1216. Limited Usefulness of Bronchoalveolar Lavage (BAL) in the Diagnosis of Pulmonary Infiltrates after Allogeneic Hematopoietic Stem Cell Transplantation (allo-HCT)
Session: Poster Abstract Session: Transplant: Epidemiology of Infections in Transplant Patients and Other Patients with Impaired Immunity
Friday, October 9, 2015
Room: Poster Hall
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  • Background: Pulmonary infiltrates are common after allo-HCT. BAL is often performed in these patients, although empirical treatment frequently is initiated and may decrease its yield. Sometimes less invasive diagnostic procedures may provide a potential explanation, but it is still not clear whether proceeding with a BAL is appropriate.

    Methods: We prospectively studied pulmonary infiltrates (PI) after allo-HCT in 76 patients with immunodeficiency or hematologic malignancies transplanted at our center between Aug 2013 and April 2015. Thirty-three patients developed 39 episodes of pulmonary infiltrates: 14 before-engraftment (PRE), 11 between engraftment and day 100 (EARLY) and 14 after day 100 (LATE).

    Results: Bronchoscopy with bronchoalveolar lavage (BAL) was performed in 19 PI. BAL was diagnostic in only 8 cases (42%): 2 cases of bacterial pneumonia, 1 case of Pneumocystis (PCP), 1 case of toxoplasmosis and 4 cases of respiratory viruses. Except the case of PCP, all  others were also identified by a less invasive diagnostic sample including blood culture, nasal bacterial culture from ENT exam, NP wash with PCR for respiratory virus as well as blood PCR for toxoplasmosis in one case and HHV6 in another). Of the 20 patients with PI who did not receive a BAL, 15 were considered infectious (fungal or bacterial) and treated empirically with good clinical outcome.  Five of the 20 had sputum sent (all non-diagnostic) and one patient had FNA performed later which revealed aspergillosis.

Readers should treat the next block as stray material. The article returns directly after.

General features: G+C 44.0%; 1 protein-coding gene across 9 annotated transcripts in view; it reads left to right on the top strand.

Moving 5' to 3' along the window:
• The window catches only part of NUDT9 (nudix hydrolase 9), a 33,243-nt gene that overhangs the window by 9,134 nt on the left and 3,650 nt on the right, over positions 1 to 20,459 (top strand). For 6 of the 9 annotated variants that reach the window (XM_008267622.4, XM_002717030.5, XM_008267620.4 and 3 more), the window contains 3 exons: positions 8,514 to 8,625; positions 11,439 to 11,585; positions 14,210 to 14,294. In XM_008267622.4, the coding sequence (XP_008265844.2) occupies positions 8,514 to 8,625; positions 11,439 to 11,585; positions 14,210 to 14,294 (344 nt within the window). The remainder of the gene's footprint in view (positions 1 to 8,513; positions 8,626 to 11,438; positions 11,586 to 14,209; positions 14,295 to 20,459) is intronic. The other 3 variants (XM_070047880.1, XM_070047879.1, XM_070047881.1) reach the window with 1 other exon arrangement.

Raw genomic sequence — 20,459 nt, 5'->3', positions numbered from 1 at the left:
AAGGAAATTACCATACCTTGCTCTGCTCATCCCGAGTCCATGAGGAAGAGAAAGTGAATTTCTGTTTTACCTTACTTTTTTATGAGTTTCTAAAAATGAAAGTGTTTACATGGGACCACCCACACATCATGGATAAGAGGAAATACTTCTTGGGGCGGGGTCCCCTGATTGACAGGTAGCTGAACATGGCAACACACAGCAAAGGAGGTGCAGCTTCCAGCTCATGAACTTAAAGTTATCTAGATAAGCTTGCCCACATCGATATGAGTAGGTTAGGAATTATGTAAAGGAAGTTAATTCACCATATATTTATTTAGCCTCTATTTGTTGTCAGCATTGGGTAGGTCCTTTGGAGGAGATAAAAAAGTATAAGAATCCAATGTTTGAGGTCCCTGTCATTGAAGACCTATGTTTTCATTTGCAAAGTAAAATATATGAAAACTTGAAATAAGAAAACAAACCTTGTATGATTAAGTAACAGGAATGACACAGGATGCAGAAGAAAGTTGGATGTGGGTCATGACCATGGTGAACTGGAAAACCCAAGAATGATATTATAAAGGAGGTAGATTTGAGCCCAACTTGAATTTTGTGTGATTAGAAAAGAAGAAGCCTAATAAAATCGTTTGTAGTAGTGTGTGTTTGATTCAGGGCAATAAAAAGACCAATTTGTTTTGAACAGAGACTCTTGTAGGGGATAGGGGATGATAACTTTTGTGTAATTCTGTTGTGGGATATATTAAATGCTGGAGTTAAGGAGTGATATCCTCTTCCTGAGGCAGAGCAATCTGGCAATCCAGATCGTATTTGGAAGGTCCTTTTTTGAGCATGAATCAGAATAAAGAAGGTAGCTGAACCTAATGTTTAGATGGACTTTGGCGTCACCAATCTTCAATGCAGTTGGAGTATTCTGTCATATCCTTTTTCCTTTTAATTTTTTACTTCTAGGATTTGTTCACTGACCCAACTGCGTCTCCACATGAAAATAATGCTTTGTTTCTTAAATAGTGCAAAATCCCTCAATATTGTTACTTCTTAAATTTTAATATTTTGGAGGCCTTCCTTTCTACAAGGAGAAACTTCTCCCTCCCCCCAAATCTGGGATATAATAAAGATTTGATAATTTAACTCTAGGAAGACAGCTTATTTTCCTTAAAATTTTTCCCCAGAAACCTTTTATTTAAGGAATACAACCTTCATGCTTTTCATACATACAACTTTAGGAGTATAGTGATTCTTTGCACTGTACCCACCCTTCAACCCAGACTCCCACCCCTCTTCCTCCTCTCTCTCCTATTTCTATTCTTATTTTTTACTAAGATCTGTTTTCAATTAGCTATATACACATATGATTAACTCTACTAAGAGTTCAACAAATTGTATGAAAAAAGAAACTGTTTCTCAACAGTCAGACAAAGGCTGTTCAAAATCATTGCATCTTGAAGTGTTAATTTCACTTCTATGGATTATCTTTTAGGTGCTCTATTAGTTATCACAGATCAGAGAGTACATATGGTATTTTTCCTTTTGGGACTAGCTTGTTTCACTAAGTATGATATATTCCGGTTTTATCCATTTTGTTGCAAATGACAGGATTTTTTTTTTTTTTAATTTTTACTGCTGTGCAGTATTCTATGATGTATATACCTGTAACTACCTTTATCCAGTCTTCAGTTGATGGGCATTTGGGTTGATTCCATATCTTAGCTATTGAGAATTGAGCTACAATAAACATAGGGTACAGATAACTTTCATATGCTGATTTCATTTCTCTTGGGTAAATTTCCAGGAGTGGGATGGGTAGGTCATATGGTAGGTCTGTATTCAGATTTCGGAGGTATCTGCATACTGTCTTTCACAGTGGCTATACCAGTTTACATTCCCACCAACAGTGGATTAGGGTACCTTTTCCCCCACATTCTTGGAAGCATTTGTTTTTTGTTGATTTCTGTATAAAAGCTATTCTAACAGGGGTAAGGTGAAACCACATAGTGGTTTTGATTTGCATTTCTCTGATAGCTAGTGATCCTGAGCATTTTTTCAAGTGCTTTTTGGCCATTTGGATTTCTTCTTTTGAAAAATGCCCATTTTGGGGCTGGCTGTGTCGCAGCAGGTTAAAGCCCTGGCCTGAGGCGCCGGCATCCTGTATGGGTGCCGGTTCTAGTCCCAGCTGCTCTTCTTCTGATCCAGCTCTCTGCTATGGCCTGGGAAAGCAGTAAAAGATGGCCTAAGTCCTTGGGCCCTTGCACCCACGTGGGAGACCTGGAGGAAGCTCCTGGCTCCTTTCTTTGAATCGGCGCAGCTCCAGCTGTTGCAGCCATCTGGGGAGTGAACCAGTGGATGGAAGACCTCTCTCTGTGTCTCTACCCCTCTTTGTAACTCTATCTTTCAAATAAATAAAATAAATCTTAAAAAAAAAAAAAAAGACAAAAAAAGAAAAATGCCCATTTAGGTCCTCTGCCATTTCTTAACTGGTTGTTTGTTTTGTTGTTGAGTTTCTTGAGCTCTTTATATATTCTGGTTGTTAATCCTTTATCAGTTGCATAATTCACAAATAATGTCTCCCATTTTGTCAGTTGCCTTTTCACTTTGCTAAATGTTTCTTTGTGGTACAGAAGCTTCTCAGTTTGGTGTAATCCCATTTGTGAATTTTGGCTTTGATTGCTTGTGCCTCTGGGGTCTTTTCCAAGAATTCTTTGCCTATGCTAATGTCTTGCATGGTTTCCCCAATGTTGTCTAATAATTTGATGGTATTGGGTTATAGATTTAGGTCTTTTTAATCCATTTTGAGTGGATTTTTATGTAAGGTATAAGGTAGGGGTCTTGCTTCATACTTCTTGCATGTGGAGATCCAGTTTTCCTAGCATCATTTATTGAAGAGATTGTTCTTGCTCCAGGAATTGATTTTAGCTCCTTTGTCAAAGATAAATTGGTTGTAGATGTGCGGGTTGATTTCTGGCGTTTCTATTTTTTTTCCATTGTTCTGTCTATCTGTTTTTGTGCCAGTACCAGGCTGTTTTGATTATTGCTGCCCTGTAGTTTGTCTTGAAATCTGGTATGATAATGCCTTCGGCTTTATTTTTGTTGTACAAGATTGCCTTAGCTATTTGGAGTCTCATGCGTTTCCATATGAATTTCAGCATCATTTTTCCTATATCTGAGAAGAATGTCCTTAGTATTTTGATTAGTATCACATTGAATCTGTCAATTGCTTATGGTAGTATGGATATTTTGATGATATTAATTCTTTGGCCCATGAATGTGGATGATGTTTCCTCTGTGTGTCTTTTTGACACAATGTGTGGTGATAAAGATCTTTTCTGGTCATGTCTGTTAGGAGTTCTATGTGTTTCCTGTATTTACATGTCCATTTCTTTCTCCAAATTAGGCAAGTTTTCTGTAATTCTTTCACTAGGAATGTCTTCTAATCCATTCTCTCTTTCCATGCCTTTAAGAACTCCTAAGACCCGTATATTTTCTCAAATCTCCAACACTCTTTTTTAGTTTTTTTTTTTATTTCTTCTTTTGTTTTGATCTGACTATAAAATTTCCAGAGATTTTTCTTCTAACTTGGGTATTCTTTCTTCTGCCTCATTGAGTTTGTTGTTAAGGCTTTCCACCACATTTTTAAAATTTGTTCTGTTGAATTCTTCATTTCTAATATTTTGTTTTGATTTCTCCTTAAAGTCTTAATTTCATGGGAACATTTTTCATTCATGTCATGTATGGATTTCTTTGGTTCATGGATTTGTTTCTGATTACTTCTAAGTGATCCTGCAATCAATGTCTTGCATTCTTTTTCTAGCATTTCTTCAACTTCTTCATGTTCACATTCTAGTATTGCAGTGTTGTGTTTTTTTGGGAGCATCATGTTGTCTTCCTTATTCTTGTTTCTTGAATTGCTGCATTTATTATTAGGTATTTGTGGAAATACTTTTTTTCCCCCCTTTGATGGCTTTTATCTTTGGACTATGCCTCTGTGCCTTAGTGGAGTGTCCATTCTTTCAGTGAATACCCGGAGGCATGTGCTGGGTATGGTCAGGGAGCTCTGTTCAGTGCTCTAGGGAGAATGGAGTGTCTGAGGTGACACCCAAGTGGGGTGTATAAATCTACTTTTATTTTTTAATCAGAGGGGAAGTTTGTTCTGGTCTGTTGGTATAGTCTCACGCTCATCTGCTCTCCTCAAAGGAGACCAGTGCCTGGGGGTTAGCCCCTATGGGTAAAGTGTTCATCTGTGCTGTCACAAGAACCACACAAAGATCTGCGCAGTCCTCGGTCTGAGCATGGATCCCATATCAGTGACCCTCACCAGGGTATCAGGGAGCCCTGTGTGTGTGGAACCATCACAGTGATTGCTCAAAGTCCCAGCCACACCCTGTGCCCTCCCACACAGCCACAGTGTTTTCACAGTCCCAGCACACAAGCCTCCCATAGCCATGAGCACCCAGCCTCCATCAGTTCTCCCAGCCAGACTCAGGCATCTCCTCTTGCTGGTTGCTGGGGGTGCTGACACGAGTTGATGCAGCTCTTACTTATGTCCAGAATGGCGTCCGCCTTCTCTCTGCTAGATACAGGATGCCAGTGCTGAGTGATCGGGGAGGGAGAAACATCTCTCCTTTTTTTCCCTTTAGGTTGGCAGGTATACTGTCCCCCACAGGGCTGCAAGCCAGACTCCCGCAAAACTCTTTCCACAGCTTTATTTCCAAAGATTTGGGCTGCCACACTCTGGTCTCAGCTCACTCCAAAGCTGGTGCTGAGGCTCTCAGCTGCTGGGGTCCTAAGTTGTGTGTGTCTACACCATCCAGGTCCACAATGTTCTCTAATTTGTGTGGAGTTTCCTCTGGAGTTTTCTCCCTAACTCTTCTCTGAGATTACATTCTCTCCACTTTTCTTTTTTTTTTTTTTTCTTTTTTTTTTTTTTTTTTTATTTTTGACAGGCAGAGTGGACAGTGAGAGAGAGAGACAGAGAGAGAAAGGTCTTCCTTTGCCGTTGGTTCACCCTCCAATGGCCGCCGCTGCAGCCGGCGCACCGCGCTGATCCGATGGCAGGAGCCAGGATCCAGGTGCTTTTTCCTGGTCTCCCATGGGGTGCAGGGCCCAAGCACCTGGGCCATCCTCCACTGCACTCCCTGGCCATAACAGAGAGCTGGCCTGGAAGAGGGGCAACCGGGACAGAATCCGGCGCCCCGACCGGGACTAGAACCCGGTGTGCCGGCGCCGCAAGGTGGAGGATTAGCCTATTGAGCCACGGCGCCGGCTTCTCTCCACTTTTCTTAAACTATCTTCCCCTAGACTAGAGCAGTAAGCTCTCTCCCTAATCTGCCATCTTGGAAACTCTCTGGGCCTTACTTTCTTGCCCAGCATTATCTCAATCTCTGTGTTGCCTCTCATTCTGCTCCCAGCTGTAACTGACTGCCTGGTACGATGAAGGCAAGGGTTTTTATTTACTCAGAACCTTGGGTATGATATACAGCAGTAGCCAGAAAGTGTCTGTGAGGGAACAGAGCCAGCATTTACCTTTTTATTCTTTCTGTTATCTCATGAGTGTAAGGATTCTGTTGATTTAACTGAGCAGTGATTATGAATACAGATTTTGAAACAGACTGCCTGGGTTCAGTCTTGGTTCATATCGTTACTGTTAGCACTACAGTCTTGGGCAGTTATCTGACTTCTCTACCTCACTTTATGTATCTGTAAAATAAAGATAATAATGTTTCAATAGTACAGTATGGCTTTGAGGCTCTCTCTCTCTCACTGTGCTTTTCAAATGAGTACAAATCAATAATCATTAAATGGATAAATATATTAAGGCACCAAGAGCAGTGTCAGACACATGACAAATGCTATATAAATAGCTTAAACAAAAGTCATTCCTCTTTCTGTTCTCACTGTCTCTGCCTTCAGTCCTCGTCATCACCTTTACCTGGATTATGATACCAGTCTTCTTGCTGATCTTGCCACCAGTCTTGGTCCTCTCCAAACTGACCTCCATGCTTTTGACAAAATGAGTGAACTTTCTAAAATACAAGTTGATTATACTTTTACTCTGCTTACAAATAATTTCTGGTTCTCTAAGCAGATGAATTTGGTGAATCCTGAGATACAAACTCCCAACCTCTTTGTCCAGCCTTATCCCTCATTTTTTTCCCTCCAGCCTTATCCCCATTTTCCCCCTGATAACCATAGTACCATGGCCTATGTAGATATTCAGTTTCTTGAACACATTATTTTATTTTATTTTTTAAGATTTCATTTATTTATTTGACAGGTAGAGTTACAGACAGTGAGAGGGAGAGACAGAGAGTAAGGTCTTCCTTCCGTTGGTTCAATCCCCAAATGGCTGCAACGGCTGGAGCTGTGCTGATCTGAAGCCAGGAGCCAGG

Infectious etiologies were considered the cause of 11, 6 and 11 of the PRE, EARLY and LATE PI, respectively. Non-infectious complications included progressive disease, heart failure, diffuse alveolar hemorrhage. Several remained undiagnosed, two of which responded to corticosteroids. 

    There were 8 deaths in patients who developed pulmonary infiltrates.  Three of the 4 patients with infection died of progressive disease, and the fourth died of HHV6 encephalitis (HHV6 was also found in the BAL).  Four patients with non-infectious PI died of progressive disease.

    Conclusion: Pulmonary infiltrates following allo-HCT are common (43% of patients) with most cases caused by infection that is frequently amenable to diagnosis by blood tests and NP wash. Non-invasive samples often provided sufficient diagnostic information to guide therapy.

    Juan Gea-Banacloche, MD1, Theresa Jerussi, PA-C2, Dier Hu, MS3, Mark Parta, Doctor of Medicine4, Sameer Kadri, MD5, Nirali Shah, MD6, Harry Malech, MD7, Ronald Gress, MD8, Steven Pavletic, MD9 and Kirsten Williams, MD9, (1)Experimental Transplantation and Immunology Branch, NCI, National Institutes of Health, Bethesda, MD, (2)NIH, Bethesda, MD, (3)NCI, Bethesda, MD, (4)LHD/ICMOB/NIAID (Transplant), Bethesda, MD, (5)Critical Care Medicine, National Institutes of Health, Bethesda, MD, (6)NCI, Pediatric Oncology Branch, Bethesda, MD, (7)National Institutes of Health, Bethesda, TX, (8)NCI, Experimental Transplantation and Immunology Branch, Bethesda, MD, (9)National Institutes of Health, Bethesda, MD


    J. Gea-Banacloche, None

    T. Jerussi, None

    D. Hu, None

    M. Parta, None

    S. Kadri, None

    N. Shah, None

    H. Malech, None

    R. Gress, None

    S. Pavletic, None

    K. Williams, None

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